• 31Oct

    Besides the Wall of Fame at Retreat, we also had a lot of Show-and-Tell.  Here’s Sandy with a completed quilt she brought to share.  Edit:  That IS Sandy holding up the quilt, but the quilt belongs to Linda K.

    When people hide, I’m not sure who the quilt belongs to, but I think this is Sandy’s also.  Edit: Nope–this is the back of the quilt shown above–made by Linda K.  Don’t you love that it’s reversible!?!

    This Lover’s Knot was made by Becky L.

    And these are the blocks she won at a retreat about 7 years ago.  She finally finished it.  Way to go, Becky!

    Sandy made some quick, cute charity quilts.

    And Sarah G. made these table runners.

    Linda A. showed us her Hunter’s Star.

    Rebecca M. had taken a class in portrait quilts.  Amazing!

    Here’s Phyllis showing off a Christmas quilt.

    Here’s a darling charm quilt.

    Karen J. rescued this Yo-Yo quilt.

    Judy was working on this at the last retreat and now has it finished.  Way to go!

    Laraine made this cute Turkey Table Runner.

    Phyllis’ wonderful batik quilt.

    Marsha’s great batik Card Trick.

    Patti with the *&%* quilt she was working on last year.  Another one finished!

    Patty made the Liberty Garden quilt from Michele’s pattern, Victory Garden.

    A beautiful star quilt from Sara G.

    Kirstie was making Barbie clothes for her granddaughter from a vintage pattern.

    She also made this striking table runner.

    Heather brought this amazing, vintage Trip Around the World.

    And I love this Basket Quilt she made.

    I believe Sarah M. was working on this quilt at the last retreat!

    Stephanie made this great quilt.

    More to come….

  • 30Oct
    Categories: Everything! Comments: 6

    More of the great projects that people were working on at the retreat.

    This is Evelyn’s quilt—made entirely from vintage sheets!

    Kirstie’s dog themed baby quilt.

    Patti’s gorgeous quilt.  She always chooses hard patterns!

    Becky L. made this sweet baby quilt

    Ethel has all her blocks finished for our guild block exchange.

    Renee made this Spider Web quilt from selvages.

    Mary’s friend Judy in front of her Christmas Tree quilt, giving us the royal wave!

    Heather made this super pumpkin quilt.

    Michelle in front of her Hip T0 Be Square quilt–a pattern she designed.

    Susan with a quilt that’s perfect for showing off a large scale floral.

    Nancy made these flowers from a Buggy Barn pattern.  They’re from my fabrics, and she geve me the blocks!  Thanks, Nancy.

    Don’t you love this rocking horse Nancy made?

    Laura did this Hunter’s Star using the ruler I demonstrated.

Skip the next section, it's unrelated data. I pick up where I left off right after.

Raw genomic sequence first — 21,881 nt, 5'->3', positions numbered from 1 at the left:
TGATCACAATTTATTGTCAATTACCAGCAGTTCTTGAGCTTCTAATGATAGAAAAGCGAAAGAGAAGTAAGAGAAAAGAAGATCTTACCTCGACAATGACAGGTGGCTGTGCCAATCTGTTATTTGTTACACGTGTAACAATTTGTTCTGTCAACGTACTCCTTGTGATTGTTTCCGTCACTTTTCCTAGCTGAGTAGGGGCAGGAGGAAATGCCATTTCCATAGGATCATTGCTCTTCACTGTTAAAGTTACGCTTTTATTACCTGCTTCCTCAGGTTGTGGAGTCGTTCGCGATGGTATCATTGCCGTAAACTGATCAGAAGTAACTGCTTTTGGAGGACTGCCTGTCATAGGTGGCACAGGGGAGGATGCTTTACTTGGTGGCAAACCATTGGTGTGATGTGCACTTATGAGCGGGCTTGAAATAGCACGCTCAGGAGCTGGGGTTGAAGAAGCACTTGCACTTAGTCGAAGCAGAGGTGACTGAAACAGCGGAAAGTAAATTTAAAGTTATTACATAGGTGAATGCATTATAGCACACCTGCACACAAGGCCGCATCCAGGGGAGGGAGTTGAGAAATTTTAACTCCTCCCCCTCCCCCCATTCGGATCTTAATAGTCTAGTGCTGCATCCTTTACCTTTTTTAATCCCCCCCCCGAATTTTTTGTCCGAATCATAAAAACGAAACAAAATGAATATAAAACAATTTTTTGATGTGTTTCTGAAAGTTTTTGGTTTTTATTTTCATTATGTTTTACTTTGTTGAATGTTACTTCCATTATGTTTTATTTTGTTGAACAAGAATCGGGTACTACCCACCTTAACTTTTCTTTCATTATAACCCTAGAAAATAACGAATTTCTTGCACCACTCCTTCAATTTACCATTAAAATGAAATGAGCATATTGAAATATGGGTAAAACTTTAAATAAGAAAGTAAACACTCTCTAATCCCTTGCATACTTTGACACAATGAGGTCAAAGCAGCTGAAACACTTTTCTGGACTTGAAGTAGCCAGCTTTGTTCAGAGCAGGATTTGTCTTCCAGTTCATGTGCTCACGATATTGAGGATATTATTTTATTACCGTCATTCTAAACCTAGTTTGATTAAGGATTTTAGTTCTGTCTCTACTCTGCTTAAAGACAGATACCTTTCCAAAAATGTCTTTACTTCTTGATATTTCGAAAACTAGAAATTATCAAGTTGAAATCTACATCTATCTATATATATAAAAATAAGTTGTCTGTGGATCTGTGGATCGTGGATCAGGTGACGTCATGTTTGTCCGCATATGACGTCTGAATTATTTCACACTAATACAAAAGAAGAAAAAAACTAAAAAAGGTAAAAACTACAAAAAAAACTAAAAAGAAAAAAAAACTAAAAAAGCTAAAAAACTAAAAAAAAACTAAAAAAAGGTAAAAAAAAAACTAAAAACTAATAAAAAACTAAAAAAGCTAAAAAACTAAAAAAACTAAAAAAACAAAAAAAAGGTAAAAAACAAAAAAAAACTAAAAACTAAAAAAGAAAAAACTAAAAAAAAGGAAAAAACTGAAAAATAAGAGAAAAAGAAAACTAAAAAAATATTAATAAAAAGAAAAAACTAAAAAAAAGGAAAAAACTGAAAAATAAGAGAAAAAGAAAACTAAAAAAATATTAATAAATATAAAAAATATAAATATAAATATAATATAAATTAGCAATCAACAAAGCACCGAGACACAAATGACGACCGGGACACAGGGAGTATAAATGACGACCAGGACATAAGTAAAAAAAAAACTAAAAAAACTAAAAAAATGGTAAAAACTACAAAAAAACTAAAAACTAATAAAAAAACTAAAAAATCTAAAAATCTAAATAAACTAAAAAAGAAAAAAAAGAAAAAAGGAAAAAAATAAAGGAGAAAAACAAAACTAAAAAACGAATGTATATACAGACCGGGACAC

Carol and her daughter, Julie, were both working on this quilt.

    Mary and Teresa were making twin quilts from this pattern.

    Here I am demonstrating how to make a scalloped edge on a quilt top.

    This is the quilt I’m going to scallop.  I’ll show you a finished picture at a later date.

    Linda K was working on this fun four-patch.

    Mary P. got her top put together.  All those little squares are 2″ scraps individually pieced!  Way to go, Mary.

    This table runner was Joy’s first attempt at machine applique and it turned out to be terrific!

    Cathy and Jessica made matching Plate quilts.

    Sandy did a great Halloween quilt.

    Rebecca was making several of these cute snowmen quilts.

    Carol L. also had success with the Hunter’s Star ruler.

    Sarah made this quilt for her husband.

    Debbie W. made a Hunter’s Star, too.  Aren’t they all wonderful?

    Laraine made this striking quilt.

    Several of the ladies made lunch bags from our “ugly fat quarter” exchange, and not a one of them is ugly!

    I thought sure Karen J. made this orange and aqua dot quilt for me, but, alas, she’s keeping it!

  • 27Oct

    If any of you are coming to Quilt Market, I hope you make it to my Schoolhouse Presentations.  I have lots of great ideas for working with Redwork and Toile fabrics.

    And you’ll be the first to see my new Christmas Redwork panel.  Here’s a sneak peek of one of the blocks!

    The Schoolhouse is sponsored by Timeless Treasures.  It’s at 3:10.

    I also have a Schoolhouse on the International Mystery Tour presented by Fabric Shop Network at 4:20.  Hope to see you at one or both!

  • 26Oct

    64 ladies and I just spent 4 days at Falls Creek Retreat Center for a wonderful, relaxing quilting retreat.  I want to share some of their fantastic work with you.  I hope I give the right people credit for the right quilts!  I’m sure the ladies will straighten me out if I didn’t!

    Susan O. made this stunning floral quilt.

    Laura designed this quilt and calls it Hole in Nine.

    She also designed this flying geese quilt–all made from my Sweet Pea fabric!

    Jessica was working on this great memory quilt.

    And I think this was Penny’s.  It was her first time doing curved piecing.  Added, Oct 27. This was Stephanie’s first attempt at curved piecing, not Penny’s!

    Penny made this cute Boo wall hanging!

    Another beautiful floral quilts from Susan.

    And to show she’s about more than just florals, she made this eagle quilt.

    Gail made this outdoors quilt for her uncle.

    Mary P. was involved in a string piece swap and put her blocks together to make this striking quilt.

    Linda K was making X’s and O’s.

    Quynh made this pretty quilt with lots of paper pieced hexagons.

    Another pretty floral from Susan.

    My sister, Sally, was our lone scrapbooker at the retreat.